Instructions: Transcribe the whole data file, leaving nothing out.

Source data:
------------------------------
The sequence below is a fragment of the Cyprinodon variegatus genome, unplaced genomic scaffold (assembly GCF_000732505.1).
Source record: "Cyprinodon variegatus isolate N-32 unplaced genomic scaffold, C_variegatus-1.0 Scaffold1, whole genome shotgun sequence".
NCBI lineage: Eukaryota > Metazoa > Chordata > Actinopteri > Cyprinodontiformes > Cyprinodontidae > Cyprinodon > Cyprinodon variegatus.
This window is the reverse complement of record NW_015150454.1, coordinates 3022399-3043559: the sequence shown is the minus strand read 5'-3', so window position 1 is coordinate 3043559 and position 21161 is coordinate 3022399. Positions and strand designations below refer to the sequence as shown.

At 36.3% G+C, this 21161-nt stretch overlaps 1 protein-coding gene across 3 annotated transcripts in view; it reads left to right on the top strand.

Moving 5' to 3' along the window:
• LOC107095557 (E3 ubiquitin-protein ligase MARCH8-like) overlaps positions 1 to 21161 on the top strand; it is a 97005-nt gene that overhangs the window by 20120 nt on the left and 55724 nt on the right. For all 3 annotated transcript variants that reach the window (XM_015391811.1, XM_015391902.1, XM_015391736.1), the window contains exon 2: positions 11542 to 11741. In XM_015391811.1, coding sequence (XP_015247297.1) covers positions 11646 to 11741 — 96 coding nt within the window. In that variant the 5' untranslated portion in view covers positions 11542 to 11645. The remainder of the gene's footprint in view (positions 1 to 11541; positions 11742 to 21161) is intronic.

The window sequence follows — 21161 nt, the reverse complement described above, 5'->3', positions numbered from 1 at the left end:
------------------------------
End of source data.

The sequence below is a fragment of the Cyprinodon variegatus genome, unplaced genomic scaffold (assembly GCF_000732505.1).
Source record: "Cyprinodon variegatus isolate N-32 unplaced genomic scaffold, C_variegatus-1.0 Scaffold1, whole genome shotgun sequence".
NCBI lineage: Eukaryota > Metazoa > Chordata > Actinopteri > Cyprinodontiformes > Cyprinodontidae > Cyprinodon > Cyprinodon variegatus.
This window is the reverse complement of record NW_015150454.1, coordinates 3022399-3043559: the sequence shown is the minus strand read 5'-3', so window position 1 is coordinate 3043559 and position 21161 is coordinate 3022399. Positions and strand designations below refer to the sequence as shown.

At 36.3% G+C, this 21161-nt stretch overlaps 1 protein-coding gene across 3 annotated transcripts in view; it reads left to right on the top strand.

Moving 5' to 3' along the window:
• LOC107095557 (E3 ubiquitin-protein ligase MARCH8-like) overlaps positions 1 to 21161 on the top strand; it is a 97005-nt gene that overhangs the window by 20120 nt on the left and 55724 nt on the right. For all 3 annotated transcript variants that reach the window (XM_015391811.1, XM_015391902.1, XM_015391736.1), the window contains exon 2: positions 11542 to 11741. In XM_015391811.1, coding sequence (XP_015247297.1) covers positions 11646 to 11741 — 96 coding nt within the window. In that variant the 5' untranslated portion in view covers positions 11542 to 11645. The remainder of the gene's footprint in view (positions 1 to 11541; positions 11742 to 21161) is intronic.

The window sequence follows — 21161 nt, the reverse complement described above, 5'->3', positions numbered from 1 at the left end: